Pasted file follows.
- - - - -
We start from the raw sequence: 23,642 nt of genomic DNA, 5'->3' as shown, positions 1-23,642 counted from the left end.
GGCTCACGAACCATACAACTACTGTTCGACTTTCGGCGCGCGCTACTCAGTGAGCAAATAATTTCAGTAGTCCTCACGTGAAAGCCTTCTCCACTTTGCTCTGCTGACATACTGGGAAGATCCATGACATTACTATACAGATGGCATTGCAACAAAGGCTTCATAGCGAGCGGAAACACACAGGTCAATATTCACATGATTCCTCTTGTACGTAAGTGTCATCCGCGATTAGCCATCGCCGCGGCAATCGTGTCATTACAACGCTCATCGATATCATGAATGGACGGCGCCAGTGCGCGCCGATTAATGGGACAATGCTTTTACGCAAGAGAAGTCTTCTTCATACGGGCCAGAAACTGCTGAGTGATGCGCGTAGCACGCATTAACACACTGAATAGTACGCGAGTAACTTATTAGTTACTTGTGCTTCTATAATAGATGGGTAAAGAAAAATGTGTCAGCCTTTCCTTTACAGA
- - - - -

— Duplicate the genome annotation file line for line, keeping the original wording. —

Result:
We start from the raw sequence: 23,642 nt of genomic DNA, 5'->3' as shown, positions 1-23,642 counted from the left end.
GGCTCACGAACCATACAACTACTGTTCGACTTTCGGCGCGCGCTACTCAGTGAGCAAATAATTTCAGTAGTCCTCACGTGAAAGCCTTCTCCACTTTGCTCTGCTGACATACTGGGAAGATCCATGACATTACTATACAGATGGCATTGCAACAAAGGCTTCATAGCGAGCGGAAACACACAGGTCAATATTCACATGATTCCTCTTGTACGTAAGTGTCATCCGCGATTAGCCATCGCCGCGGCAATCGTGTCATTACAACGCTCATCGATATCATGAATGGACGGCGCCAGTGCGCGCCGATTAATGGGACAATGCTTTTACGCAAGAGAAGTCTTCTTCATACGGGCCAGAAACTGCTGAGTGATGCGCGTAGCACGCATTAACACACTGAATAGTACGCGAGTAACTTATTAGTTACTTGTGCTTCTATAATAGATGGGTAAAGAAAAATGTGTCAGCCTTTCCTTTACAGA